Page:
THE morning after the night before, Klaxons' Bournemouth- born bass player Jamie Reynolds was still buzzing from his band's unexpected Nationwide Mercury Music Prize victory on Tuesday.

"I'm sooo drunk, happy but drunk, just going round Trafalgar Square," he said.

"But not surprised, no, not at all. I wanted it and it happened, but I was a bit put out because at one point it looked like it wasn't going to happen, after the live performances, but it did and that's right. Yes, of course I'm pleased, of course I am."

Klaxons bagged the £20,000 prize after their debut album, Myths of the Near Future, took the judges on "an ecstatic musical adventure", the award's panel said.

In accepting the prize, 26-year-old Jamie - who grew up above the Criterion pub in Bournemouth town centre and worked in Borders bookstore in The Square before leaving for London - said he felt Klaxons deserved the prize more than bookies' early favourite Amy Winehouse.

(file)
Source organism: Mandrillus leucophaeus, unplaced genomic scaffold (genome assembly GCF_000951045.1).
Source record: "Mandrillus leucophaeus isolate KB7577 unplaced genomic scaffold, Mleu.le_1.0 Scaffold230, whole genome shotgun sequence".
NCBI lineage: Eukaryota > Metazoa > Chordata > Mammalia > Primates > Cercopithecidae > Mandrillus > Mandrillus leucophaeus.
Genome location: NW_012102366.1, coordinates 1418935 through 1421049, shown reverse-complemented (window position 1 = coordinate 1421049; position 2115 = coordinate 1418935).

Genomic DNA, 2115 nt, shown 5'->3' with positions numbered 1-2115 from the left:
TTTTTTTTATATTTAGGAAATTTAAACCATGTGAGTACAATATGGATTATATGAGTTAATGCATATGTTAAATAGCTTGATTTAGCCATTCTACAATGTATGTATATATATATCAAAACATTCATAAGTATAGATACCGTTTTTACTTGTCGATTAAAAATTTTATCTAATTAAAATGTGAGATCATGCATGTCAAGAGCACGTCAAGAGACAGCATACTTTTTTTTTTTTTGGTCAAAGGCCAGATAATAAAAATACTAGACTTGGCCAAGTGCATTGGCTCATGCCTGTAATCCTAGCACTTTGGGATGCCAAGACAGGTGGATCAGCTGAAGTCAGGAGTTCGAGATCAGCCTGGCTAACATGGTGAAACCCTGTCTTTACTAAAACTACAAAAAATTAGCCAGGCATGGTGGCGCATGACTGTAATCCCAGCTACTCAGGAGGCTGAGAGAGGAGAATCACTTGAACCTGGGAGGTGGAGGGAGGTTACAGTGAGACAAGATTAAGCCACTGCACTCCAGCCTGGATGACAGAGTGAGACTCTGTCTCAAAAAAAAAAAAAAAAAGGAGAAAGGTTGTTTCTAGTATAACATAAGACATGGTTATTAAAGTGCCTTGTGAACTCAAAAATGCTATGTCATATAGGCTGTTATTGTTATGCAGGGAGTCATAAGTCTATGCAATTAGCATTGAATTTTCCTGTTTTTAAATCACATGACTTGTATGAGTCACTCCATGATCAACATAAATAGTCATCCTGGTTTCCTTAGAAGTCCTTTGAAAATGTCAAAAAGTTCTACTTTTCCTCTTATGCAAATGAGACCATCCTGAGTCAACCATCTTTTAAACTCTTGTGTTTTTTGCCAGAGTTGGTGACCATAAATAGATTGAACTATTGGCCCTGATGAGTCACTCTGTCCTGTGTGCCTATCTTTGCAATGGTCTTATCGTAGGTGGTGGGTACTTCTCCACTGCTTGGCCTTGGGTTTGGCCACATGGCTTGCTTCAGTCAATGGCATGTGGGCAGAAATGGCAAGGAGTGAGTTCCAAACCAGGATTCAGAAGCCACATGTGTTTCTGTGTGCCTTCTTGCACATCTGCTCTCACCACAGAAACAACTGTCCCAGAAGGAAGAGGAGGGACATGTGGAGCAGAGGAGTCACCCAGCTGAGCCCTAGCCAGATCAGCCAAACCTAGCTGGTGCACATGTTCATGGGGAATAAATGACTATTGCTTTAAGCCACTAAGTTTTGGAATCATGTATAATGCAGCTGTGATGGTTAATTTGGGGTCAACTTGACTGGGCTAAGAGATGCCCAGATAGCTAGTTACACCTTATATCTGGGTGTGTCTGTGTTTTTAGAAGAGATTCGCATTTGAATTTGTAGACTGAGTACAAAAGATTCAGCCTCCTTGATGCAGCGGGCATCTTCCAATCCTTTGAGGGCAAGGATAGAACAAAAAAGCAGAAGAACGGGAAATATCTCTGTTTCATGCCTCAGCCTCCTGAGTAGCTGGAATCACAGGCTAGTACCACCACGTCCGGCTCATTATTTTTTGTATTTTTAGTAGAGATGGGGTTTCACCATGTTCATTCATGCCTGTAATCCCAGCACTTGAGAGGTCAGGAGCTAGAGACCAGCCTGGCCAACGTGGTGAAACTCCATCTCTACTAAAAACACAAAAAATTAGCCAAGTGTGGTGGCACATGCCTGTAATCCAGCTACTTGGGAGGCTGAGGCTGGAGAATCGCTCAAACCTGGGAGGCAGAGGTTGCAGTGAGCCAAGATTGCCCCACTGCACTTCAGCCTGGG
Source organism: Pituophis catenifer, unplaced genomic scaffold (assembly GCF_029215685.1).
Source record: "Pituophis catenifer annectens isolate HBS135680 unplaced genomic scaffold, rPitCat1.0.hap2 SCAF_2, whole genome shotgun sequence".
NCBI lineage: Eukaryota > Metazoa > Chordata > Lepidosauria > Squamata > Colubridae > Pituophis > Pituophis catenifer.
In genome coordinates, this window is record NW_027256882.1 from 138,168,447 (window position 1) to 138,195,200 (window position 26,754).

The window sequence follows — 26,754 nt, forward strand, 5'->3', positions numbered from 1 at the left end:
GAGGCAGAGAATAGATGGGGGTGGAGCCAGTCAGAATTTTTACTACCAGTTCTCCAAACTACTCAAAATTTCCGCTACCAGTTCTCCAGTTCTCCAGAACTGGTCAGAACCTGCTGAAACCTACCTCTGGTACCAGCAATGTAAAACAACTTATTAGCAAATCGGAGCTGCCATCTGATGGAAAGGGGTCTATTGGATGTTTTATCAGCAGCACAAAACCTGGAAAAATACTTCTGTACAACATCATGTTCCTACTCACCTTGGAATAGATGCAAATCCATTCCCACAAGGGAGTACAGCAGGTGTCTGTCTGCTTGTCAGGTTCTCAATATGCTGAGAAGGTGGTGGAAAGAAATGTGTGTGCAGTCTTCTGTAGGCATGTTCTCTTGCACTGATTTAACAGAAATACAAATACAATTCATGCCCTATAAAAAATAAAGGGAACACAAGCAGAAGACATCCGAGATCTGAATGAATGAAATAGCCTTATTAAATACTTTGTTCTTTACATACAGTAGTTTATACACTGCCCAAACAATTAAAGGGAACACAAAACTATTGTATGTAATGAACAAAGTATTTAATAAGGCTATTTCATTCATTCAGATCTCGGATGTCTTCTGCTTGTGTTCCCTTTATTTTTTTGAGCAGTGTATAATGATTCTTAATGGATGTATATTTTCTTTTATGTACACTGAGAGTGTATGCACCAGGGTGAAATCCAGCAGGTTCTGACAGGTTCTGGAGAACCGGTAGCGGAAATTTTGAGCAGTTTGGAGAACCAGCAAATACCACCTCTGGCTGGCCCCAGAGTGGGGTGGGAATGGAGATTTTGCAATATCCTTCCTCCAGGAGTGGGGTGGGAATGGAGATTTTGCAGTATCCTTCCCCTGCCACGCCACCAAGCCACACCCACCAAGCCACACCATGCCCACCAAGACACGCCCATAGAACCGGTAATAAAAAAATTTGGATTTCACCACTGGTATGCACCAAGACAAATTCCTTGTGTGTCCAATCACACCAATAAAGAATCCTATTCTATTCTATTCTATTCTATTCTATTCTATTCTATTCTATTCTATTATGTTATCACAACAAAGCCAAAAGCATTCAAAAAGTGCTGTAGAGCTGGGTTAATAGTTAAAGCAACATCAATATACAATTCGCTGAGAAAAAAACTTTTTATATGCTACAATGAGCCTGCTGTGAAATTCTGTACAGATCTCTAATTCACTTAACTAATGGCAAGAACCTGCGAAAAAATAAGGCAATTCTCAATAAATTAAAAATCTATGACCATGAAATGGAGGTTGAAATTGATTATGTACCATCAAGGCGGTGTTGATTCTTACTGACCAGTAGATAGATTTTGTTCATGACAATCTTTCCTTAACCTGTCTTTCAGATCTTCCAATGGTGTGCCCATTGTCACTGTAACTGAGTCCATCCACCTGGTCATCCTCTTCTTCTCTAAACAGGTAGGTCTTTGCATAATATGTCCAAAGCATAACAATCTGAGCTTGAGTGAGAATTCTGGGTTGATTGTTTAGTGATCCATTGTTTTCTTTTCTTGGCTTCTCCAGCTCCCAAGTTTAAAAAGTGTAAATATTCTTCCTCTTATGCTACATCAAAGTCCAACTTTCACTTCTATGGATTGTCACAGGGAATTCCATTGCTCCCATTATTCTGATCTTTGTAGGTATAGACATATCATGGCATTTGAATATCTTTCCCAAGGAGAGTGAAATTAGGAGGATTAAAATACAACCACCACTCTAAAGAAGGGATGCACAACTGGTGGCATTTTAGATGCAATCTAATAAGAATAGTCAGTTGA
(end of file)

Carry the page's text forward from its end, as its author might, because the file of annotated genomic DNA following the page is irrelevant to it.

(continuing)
"It wasn't about putting one over Amy Winehouse, not at all," he told me.

"It's just that I feel our record is forward-looking and hers relies on things that have happened in the past. It's good for new music."

Jamie and his fellow Klaxons, keyboard player James Righton and guitarist Simon Taylor, also pocketed a grand windfall of their own after each bet £100 on their album winning at odds of 12-1.

The award comes in the best tradition of the Nationwide Mercury Music Prize which has consistently celebrated the best in new British music, regardless of sales figures. Once again the winner confounded music industry hype and bookies' tips with pundits predicting a second win for Arctic Monkeys or Dizzee Rascal; or a first for the favourite, singer-songwriter Natasha Khan, known as Bat For Lashes.

As he received the award at London's Grosvenor House Hotel, Jamie also said: "A year ago, we were recording this album, and we were watching the Arctic Monkeys collecting their Mercury, and we were thinking: We're also going to make a great album'. The award's about great music, and that's what we've made."